While the crude oil market has sharply corrected from its bubble heights, there is reason to believe that it still does not truly reflect the underlying demand and supply equation at the heart of price discovery.
Here’s a chart showing OPEC’s spare capacity in millions of barrels over the past 8+ years:
We are right back to where we were at the beginning of the year in 2000 and 2002. Since this isn’t relative (to total production or demand) it is difficult to look at this data series over time. But assuming that 9 years isn’t that long, it is still valuable.
Of course, there are many variables that go into determining the price of a barrel: total capacity of production, how much oil is flowing from OPEC, how much demand there is from the global economy, as well as the demand from institutions not for use but for investment.
This last rationale has been the driving force in recent years as ‘animal spirits’ have taken hold. While last year’s crude oil bubble returned to normalcy, it looks like it is reflating right back up again. And the same basic script is being used as large institutions and hedge funds plow money back into this market.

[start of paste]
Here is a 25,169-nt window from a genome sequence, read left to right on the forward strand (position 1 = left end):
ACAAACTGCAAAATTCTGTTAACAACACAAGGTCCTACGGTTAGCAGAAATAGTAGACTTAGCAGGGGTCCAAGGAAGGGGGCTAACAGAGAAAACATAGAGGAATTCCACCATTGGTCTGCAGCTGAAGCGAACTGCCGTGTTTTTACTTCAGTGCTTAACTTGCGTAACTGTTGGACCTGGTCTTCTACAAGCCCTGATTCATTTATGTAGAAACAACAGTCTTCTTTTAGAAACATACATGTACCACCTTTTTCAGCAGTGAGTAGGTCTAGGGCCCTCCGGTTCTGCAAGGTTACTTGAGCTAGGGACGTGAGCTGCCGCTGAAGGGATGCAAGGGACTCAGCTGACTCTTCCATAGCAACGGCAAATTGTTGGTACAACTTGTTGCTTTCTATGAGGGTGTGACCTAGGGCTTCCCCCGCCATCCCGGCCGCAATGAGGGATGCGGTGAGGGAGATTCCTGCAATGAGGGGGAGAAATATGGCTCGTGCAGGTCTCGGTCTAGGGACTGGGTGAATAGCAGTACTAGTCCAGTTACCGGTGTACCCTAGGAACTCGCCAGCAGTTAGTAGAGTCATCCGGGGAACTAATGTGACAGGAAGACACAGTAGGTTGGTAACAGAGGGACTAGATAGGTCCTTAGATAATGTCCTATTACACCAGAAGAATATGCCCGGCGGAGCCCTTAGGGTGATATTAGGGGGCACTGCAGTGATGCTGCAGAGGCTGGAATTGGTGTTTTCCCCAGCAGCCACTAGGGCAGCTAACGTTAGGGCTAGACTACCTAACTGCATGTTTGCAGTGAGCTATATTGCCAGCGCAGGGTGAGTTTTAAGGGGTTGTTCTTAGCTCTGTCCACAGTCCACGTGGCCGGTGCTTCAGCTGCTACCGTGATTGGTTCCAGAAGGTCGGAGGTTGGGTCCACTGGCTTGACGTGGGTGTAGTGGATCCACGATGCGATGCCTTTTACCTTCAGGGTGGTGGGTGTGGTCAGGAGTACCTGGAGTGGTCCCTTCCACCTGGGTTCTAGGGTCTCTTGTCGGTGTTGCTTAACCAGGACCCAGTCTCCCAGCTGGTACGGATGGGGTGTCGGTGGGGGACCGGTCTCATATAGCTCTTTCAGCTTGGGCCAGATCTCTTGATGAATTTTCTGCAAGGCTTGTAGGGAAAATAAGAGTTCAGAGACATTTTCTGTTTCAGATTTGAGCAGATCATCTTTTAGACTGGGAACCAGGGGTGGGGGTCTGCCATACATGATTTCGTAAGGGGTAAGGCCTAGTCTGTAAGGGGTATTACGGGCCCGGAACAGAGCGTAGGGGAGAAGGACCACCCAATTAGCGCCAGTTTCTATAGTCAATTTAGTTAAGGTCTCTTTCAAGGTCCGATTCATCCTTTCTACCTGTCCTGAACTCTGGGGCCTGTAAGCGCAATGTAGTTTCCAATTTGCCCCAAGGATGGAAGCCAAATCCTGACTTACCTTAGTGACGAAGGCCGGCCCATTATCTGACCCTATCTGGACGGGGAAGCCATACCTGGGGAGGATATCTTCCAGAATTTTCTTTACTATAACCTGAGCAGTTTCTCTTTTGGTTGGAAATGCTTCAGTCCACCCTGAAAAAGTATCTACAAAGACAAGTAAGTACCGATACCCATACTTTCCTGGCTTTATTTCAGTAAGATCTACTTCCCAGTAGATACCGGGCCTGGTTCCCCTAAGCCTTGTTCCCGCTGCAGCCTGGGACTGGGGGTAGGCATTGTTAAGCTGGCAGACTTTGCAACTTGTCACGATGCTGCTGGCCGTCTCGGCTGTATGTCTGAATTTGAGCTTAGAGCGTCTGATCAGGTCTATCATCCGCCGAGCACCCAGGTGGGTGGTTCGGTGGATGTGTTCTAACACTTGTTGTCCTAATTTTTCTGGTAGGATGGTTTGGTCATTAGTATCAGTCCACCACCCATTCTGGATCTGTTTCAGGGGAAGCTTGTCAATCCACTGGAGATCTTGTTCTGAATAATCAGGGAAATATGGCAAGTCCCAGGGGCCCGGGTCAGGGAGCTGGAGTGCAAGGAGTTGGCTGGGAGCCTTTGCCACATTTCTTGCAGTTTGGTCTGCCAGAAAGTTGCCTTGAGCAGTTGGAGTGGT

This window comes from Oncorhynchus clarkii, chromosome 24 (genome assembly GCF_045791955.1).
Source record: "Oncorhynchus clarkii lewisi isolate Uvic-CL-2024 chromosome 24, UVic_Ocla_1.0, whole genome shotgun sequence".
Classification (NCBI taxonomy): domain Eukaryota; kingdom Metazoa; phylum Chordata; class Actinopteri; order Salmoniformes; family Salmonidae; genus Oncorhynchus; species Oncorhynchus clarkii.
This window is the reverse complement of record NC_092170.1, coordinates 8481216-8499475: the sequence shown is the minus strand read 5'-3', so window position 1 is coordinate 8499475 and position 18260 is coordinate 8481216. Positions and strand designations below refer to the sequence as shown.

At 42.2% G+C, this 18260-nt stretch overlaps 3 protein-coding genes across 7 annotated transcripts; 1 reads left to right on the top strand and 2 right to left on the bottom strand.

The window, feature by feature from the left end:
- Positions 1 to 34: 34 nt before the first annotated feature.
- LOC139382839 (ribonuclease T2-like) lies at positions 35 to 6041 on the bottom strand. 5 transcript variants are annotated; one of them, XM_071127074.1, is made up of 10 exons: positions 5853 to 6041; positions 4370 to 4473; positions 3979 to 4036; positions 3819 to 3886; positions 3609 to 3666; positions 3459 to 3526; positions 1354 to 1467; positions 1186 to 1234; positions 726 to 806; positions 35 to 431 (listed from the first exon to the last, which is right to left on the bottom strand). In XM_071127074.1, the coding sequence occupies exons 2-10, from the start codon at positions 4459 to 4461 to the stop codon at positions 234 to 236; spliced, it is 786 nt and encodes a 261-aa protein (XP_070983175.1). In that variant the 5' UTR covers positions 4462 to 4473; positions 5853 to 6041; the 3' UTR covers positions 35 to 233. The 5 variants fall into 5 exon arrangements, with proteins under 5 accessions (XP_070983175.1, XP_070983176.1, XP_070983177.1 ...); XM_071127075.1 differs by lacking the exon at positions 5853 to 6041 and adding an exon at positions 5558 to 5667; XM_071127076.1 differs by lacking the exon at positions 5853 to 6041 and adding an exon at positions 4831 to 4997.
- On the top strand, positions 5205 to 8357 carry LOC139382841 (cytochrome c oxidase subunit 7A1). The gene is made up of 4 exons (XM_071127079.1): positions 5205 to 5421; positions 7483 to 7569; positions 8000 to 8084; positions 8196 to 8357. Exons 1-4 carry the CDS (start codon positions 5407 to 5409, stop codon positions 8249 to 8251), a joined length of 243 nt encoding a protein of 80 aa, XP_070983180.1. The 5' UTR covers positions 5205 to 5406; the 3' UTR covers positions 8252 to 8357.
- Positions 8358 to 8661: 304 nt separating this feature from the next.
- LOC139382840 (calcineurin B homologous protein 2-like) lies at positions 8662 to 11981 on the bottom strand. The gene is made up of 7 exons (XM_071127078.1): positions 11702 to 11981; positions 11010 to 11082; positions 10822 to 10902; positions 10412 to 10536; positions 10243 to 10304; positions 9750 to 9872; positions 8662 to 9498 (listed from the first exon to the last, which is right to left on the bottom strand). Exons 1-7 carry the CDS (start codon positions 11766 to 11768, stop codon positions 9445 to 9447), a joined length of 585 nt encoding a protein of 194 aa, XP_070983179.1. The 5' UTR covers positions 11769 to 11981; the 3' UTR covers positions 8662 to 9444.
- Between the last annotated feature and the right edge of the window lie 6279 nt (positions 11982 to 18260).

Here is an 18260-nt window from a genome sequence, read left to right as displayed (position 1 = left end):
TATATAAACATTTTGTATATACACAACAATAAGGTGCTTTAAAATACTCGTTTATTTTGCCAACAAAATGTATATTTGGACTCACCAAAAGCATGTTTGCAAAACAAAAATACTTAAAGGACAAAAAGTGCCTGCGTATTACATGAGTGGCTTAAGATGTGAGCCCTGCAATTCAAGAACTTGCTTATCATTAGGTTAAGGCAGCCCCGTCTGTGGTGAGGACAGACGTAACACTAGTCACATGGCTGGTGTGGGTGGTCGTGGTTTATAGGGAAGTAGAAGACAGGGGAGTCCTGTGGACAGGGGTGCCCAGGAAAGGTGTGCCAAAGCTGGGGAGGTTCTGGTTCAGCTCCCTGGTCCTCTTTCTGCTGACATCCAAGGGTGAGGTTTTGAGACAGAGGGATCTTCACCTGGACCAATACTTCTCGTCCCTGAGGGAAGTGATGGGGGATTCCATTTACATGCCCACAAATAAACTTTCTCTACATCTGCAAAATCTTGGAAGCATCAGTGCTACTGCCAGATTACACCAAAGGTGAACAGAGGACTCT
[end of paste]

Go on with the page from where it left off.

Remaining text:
Considering the extreme economic downturn, crude oil should have fallen to $20 - previous support from 2002. That’s just my own guess. Or it could have not gone up so much in the first place. Instead of acting as a ballast to rescue the global economy when it most needs it, it has instead been acting like an anchor, dragging it down further.
Here’s a chart of crude oil futures for the same time period showing each time that spare capacity reached above 6 million barrels:
Looking at these two charts together makes one wonder if the crude oil market is ignoring the excess spare capacity or whether it successfully discounts it. For example, most recently by falling from $147 in 2008 to less than $40 in early 2009 as spare capacity shot up to multi-year highs.
It is impossible to speak on behalf of a collective such as the market but my hunch is that, for the past few years, the oil market has been driven by tectonic shifts in asset allocation more than that which can be explained by fundamental analysis (such as supply and demand variables).
While we’re at this discussion, here’s an intriguing thought experiment. Imagine if instead of crude oil, we had to rely on a cartel such as OPEC in setting the price of a ubiquitous commodity like say, water. How would the price of water be set? would we just go along? or would we simply refuse to allow a cabal to dictate the price of water by turning their spigots on or off?
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